2017 NBA Draft

Kentucky's fortunes on rise as Bam Adebayo gains confidence

Skilled defensively, the 6-foot-10 center's offense has been underutilized

During the first half of what would become Kentucky’s first Southeastern Conference loss at Tennessee in late January, 6-foot-10, 260-pound freshman Edrice “Bam” Adebayo offered his coach, John Calipari, a suggestion that was so uncharacteristic of the gentle giant that Cal told the story in his postgame press conference.

“I don’t know if you saw me laughing,” Calipari said to the media, “but he walked up to me and said, ‘You may want to tell them to throw me the ball.’ And I just had to laugh, and at halftime that was it.”

Inside his locker room, Cal issued an edict to his players: “You either throw him the ball or you’re coming out,” he said.

No, the unselfish Adebayo hadn’t suddenly begun thinking of the NBA scouts that flock to Kentucky games and realized he needed to start showcasing his skills. It was just that Adebayo was being guarded at times by players considerably shorter and not nearly as strong, and he thought he could help his team win by taking advantage of those mismatches.

Adebayo’s advice was heeded far too late to stave off a loss, but that story bears retelling for this important reason: The Wildcats (29-5) lost only two more games the rest of the regular season. After running roughshod over all comers in the Southeastern Conference tournament, they enter the NCAA tournament having won 11 in a row.

Without question, point guard and future lottery pick D’Aaron Fox and shooting guard and future lottery pick Malik Monk have played major roles in the winning streak. But that stunning loss to a seemingly outmanned Tennessee team underscored an important point.

Maybe Adebayo isn’t the next DeMarcus Cousins, Anthony Davis or Karl-Anthony Towns, Kentucky big men in the Calipari era who have gone on to stardom in the NBA. Or maybe he is. The point was, nobody knew for sure, because Adebayo was being overshadowed by Fox and Monk, and worse, underutilized.

There was plenty of blame to go around. At Kentucky, which Calipari has turned into an NBA finishing school, he constantly operates with a fresh crew of five-star, McDonald’s All-Americans — players who were the man, the go-to guys at their respective schools.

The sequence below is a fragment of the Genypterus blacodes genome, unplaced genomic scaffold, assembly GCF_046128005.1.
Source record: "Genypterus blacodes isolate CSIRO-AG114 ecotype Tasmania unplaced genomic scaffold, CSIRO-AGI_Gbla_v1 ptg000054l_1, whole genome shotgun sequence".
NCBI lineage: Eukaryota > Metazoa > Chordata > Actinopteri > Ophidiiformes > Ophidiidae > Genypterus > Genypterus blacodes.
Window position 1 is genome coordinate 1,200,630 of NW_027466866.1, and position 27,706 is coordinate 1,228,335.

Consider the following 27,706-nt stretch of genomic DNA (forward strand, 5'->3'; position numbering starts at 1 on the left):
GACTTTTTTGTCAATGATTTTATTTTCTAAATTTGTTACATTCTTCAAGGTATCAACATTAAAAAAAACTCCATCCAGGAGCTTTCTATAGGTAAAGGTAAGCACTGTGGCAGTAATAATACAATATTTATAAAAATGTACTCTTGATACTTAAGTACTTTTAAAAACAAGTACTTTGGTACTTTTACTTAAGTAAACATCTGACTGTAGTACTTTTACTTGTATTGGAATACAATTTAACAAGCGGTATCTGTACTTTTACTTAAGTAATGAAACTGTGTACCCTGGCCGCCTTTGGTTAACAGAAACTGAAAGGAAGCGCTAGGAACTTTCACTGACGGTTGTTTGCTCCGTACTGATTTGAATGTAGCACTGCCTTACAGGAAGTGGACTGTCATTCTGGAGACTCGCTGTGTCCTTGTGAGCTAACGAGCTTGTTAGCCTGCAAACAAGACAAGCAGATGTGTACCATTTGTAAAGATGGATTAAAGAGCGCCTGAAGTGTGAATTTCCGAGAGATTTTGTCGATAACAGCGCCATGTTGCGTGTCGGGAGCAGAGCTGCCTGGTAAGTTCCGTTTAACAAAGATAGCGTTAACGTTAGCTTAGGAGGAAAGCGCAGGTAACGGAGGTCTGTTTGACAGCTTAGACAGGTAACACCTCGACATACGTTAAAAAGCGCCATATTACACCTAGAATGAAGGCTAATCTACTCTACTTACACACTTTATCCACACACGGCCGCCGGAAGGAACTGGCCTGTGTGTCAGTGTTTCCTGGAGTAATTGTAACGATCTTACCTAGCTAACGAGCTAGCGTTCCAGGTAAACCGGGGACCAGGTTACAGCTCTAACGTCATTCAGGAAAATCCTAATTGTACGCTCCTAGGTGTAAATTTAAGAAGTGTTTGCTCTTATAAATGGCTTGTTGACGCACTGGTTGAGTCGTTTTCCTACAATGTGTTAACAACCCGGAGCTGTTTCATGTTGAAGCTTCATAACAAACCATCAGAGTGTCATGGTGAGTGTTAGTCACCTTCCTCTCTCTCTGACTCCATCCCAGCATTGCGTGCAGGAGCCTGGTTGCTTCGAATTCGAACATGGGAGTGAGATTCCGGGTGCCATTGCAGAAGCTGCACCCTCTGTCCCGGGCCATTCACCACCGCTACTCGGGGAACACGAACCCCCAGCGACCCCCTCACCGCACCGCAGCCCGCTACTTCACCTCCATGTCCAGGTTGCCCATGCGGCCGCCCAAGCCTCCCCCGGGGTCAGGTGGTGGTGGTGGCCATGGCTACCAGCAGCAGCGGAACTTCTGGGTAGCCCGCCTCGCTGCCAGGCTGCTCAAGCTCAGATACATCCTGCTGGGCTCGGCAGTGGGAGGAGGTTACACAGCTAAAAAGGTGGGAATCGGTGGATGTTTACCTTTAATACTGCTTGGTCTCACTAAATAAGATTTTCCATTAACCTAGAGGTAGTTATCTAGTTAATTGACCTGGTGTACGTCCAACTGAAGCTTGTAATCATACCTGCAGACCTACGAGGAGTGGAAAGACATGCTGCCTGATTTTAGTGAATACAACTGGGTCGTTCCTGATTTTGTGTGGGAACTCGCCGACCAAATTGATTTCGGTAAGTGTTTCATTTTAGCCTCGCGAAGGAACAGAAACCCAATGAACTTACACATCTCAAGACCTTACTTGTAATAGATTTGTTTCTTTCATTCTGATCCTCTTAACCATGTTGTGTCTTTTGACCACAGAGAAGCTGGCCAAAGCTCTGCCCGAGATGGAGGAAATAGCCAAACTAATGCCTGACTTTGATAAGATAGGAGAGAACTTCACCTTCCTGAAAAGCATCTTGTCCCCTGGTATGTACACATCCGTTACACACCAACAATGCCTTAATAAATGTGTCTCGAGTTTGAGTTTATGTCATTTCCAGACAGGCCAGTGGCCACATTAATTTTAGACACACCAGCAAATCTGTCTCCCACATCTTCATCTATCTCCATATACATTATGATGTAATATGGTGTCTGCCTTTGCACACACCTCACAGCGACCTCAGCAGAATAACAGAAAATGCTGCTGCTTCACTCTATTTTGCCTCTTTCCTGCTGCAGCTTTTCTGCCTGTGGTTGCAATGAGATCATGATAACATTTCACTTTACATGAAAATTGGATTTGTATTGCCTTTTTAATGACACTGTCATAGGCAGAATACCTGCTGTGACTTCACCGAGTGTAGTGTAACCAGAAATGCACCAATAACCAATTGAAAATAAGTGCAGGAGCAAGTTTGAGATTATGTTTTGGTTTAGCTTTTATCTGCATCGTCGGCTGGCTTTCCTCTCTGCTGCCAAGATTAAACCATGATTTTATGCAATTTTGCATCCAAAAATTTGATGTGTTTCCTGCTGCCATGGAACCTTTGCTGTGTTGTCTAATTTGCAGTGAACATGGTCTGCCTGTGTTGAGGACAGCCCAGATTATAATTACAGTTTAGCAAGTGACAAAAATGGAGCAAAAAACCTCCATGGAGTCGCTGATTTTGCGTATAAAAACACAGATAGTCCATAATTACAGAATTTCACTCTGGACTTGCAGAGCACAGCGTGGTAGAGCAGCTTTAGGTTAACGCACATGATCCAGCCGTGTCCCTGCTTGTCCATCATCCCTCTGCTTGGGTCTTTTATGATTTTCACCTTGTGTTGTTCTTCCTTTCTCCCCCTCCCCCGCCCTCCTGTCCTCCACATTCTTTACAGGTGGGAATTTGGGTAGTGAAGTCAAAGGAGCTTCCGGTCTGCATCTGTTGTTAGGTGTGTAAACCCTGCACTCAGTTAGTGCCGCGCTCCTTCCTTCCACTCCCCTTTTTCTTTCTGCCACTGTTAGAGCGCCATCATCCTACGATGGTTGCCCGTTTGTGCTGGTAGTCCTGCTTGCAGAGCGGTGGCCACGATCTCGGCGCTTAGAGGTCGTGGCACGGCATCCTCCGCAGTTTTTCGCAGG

Not that those players have tended to be selfish, but it typically takes Cal about two months to convince his young charges that they don’t have to carry the offensive load by themselves, that they’ve got equally talented teammates. Sharing the rock makes them all harder to guard. It’s for the common good.

Also complicit in the failure to get Adebayo enough touches was the big man himself, who had to learn to do his part by working to establish deep-post position in advance of a potential pass his way.

Finally, the Kentucky coaches had to do their part to feature Adebayo, and to smooth the rough edges off his game. And though Adebayo, by all reports one of the most good-natured and hard-working players Cal has had at Kentucky, has been coachable, a sponge thirsty to absorb knowledge and do what he was told, he had to be issued a challenge.

After the Wildcats were smashed, 88-66, at Florida, Calipari told Adebayo he wanted to him to average 10 rebounds the rest of the season. In his next 11 games, Adebayo averaged 9.8 boards. Close enough. Included in that average was a 12-rebound game against Tennessee when the Vols had to come to Rupp Arena — where they were soundly beaten — and successive 15-rebound efforts against Missouri and Florida.

By that time, Adebayo had also consistently gotten into the flow of Kentucky’s offense. At Missouri, a game Calipari says the Wildcats would have lost if not for Adebayo, he scored 22 points to go along with all those boards. And in the next game against Florida, Adebayo scored 18 points as Kentucky avenged its only other SEC defeat of the season.